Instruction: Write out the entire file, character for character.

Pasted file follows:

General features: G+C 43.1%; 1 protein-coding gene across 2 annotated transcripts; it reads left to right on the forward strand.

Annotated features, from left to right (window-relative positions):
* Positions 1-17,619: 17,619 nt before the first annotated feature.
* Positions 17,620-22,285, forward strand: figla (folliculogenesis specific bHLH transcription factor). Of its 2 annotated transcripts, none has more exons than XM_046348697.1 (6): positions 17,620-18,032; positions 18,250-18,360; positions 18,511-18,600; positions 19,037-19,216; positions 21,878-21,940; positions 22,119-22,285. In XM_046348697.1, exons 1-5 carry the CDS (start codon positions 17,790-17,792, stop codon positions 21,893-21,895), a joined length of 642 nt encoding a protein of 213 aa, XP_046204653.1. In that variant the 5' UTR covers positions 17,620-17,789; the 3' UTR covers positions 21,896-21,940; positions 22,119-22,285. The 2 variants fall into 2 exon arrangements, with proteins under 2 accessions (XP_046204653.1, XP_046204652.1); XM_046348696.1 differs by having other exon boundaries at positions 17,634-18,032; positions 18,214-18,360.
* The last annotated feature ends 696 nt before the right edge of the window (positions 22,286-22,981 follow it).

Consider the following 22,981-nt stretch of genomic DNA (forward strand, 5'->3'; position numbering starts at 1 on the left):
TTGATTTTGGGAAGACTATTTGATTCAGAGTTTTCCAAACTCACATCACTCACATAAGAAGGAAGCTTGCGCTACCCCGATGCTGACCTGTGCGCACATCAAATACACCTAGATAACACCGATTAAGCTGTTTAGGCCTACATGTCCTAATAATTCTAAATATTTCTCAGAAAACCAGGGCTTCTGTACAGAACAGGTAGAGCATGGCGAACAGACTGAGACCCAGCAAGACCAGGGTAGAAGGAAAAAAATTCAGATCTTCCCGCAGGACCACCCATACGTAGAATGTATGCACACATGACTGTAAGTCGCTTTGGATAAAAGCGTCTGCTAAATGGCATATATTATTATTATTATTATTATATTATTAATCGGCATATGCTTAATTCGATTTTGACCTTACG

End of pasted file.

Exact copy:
General features: G+C 43.1%; 1 protein-coding gene across 2 annotated transcripts; it reads left to right on the forward strand.

Annotated features, from left to right (window-relative positions):
* Positions 1-17,619: 17,619 nt before the first annotated feature.
* Positions 17,620-22,285, forward strand: figla (folliculogenesis specific bHLH transcription factor). Of its 2 annotated transcripts, none has more exons than XM_046348697.1 (6): positions 17,620-18,032; positions 18,250-18,360; positions 18,511-18,600; positions 19,037-19,216; positions 21,878-21,940; positions 22,119-22,285. In XM_046348697.1, exons 1-5 carry the CDS (start codon positions 17,790-17,792, stop codon positions 21,893-21,895), a joined length of 642 nt encoding a protein of 213 aa, XP_046204653.1. In that variant the 5' UTR covers positions 17,620-17,789; the 3' UTR covers positions 21,896-21,940; positions 22,119-22,285. The 2 variants fall into 2 exon arrangements, with proteins under 2 accessions (XP_046204653.1, XP_046204652.1); XM_046348696.1 differs by having other exon boundaries at positions 17,634-18,032; positions 18,214-18,360.
* The last annotated feature ends 696 nt before the right edge of the window (positions 22,286-22,981 follow it).

Consider the following 22,981-nt stretch of genomic DNA (forward strand, 5'->3'; position numbering starts at 1 on the left):
TTGATTTTGGGAAGACTATTTGATTCAGAGTTTTCCAAACTCACATCACTCACATAAGAAGGAAGCTTGCGCTACCCCGATGCTGACCTGTGCGCACATCAAATACACCTAGATAACACCGATTAAGCTGTTTAGGCCTACATGTCCTAATAATTCTAAATATTTCTCAGAAAACCAGGGCTTCTGTACAGAACAGGTAGAGCATGGCGAACAGACTGAGACCCAGCAAGACCAGGGTAGAAGGAAAAAAATTCAGATCTTCCCGCAGGACCACCCATACGTAGAATGTATGCACACATGACTGTAAGTCGCTTTGGATAAAAGCGTCTGCTAAATGGCATATATTATTATTATTATTATTATATTATTAATCGGCATATGCTTAATTCGATTTTGACCTTACG